A Guide to Estate Planning, Wills and Trusts for Families
One of the most important things you can do is start preparing an estate plan and instill a will or trust for your family. A common misconception is that you have to have a lot of money or own a bunch of assets to do this, but you don’t. Getting ahead on estate planning can alleviate the burden and stress from your family, as well as ensuring everything transfers to the people you intend and knowing you have complete control over your assets.
What is Estate Planning?
Estate planning is taking all of your assets, including your home, car, bank accounts, furniture and anything else you own, and providing instructions for who you’d like to receive each item. Sounds easy enough, right?
Many people think they aren’t old enough to create an estate plan – that you have to be retired, or on the brink of death to even consider what you’re going to do with your assets, and this can lead to complications. You might not have an estate plan, but your state will decide what happens to your assets and how to care for you or distribute your estate if you become too disabled to make decisions for yourself, or if you pass before planning.
This is reasoning enough for you to consider planning for your assets to be taken care of. After all, most people want the control of dealing with their own property, not leave it up to the government.
Where to Begin: A Living Trust or Will?
A living trust is one that takes effect while you are still alive. It can be revocable, meaning it can be altered at any time, or irrevocable, meaning that it’s permanent.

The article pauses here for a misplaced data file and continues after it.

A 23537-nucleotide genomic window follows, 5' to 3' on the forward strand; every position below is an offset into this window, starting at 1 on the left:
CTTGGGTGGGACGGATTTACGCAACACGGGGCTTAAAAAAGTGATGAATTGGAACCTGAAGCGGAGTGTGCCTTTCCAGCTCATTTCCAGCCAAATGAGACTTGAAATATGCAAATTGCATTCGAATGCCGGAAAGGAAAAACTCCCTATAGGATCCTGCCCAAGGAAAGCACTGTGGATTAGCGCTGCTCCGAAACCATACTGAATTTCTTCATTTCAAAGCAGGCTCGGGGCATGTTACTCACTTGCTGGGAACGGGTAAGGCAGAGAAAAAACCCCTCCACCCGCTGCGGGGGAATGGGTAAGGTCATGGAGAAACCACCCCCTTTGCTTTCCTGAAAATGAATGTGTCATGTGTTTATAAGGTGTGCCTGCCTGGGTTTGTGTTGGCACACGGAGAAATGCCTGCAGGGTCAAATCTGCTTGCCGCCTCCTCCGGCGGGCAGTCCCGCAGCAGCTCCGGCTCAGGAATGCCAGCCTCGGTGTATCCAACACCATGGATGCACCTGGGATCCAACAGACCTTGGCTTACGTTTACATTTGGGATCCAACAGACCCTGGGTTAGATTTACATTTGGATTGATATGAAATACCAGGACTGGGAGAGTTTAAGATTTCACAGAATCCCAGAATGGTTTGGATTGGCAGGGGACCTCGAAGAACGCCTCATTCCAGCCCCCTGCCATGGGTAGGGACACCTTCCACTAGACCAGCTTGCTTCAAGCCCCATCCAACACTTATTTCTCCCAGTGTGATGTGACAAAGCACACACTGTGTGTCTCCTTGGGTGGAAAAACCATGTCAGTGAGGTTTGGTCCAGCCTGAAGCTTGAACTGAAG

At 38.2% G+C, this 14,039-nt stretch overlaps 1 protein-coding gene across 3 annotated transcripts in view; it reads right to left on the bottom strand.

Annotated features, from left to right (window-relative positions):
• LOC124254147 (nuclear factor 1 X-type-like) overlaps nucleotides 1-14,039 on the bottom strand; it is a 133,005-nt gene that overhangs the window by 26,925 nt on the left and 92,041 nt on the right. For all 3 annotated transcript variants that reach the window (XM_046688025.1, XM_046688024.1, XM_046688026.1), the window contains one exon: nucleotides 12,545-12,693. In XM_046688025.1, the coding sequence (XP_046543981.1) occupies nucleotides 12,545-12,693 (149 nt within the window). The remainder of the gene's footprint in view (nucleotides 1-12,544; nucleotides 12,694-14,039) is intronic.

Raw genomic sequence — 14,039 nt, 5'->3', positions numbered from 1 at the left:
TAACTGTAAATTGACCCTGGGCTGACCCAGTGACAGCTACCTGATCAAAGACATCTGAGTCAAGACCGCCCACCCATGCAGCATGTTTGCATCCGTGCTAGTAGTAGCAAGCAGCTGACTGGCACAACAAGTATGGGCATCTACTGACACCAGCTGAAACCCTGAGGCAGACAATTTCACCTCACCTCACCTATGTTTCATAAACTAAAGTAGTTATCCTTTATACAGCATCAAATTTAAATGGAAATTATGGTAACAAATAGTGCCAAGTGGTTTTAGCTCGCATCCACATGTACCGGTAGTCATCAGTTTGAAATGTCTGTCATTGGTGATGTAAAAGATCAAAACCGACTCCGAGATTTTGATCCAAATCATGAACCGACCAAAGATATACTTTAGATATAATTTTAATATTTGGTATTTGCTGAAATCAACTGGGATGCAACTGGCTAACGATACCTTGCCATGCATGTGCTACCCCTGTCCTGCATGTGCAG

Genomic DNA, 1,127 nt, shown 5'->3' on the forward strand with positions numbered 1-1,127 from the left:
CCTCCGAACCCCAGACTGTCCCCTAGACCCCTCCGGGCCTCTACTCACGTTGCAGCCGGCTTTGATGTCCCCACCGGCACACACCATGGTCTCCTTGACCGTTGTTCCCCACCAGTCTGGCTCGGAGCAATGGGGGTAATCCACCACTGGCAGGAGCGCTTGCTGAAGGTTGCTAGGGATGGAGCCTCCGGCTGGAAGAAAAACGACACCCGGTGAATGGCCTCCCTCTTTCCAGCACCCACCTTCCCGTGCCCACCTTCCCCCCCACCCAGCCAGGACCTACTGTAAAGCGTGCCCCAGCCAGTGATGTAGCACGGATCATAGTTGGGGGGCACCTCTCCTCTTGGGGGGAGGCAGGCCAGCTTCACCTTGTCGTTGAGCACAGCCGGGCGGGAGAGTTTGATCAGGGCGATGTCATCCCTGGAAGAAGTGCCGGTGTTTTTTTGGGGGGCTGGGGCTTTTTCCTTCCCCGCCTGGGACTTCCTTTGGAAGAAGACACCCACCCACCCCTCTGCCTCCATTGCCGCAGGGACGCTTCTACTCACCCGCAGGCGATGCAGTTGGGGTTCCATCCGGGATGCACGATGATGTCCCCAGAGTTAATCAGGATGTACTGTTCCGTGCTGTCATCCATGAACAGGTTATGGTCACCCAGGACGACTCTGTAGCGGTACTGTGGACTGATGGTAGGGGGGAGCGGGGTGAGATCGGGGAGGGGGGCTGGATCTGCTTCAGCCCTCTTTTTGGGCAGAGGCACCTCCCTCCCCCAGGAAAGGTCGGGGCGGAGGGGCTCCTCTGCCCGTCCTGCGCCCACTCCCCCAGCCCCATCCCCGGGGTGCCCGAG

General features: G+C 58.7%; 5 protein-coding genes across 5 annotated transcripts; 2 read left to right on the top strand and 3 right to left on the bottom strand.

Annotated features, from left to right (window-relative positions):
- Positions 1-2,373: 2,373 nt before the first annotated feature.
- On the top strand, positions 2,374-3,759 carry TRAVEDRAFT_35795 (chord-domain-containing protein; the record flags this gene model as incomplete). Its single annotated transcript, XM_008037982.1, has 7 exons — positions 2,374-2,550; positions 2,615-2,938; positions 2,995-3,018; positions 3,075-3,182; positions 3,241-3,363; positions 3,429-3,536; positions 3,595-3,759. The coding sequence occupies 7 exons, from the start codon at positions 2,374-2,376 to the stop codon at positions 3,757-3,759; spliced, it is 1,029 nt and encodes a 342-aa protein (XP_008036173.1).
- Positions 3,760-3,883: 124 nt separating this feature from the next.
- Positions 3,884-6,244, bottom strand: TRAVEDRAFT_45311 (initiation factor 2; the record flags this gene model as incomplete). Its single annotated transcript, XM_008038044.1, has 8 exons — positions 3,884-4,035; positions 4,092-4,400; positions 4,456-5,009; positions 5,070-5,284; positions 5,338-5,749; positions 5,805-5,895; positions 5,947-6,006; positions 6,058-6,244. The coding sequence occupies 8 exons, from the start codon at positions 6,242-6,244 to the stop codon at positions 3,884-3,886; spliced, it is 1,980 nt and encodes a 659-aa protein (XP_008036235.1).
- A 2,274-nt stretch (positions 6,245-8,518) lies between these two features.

Trusts are commonly used in estate planning to avoid probate, a legal process that involves proving a will. It’s not a cheap process, so a trust is a great workaround to the system. Another way that a trust saves money is that it helps minimize the taxes that are associated with estates. The upfront fees are a bit more expensive, but it ends up saving you and your family money in the long run.
A will helps to express your wishes on a document, and only becomes active after passing. It is used for the distribution of possessions, as well as naming guardianship of minor children, something a trust cannot designate. There is no way to skip probate with a will, which is why trusts have become increasingly more popular over the years, especially for those who want to maximize the wealth for their heirs.
Peace of Mind
If you are considering a trust or a will, or even both, your best option is to talk to a professional about which is right for you. Working through this process sooner rather than later can prevent even more money from being spent down the road, and can eliminate the consequences involved with not creating one at all. Thinking and talking about death isn’t easy, and many people like to avoid it. To ensure your peace of mind by knowing everything is taken care of, reach out to Bumgardner Morrison where we can provide you with the knowledge and guidance you need to make a decision on what estate planning route you should take.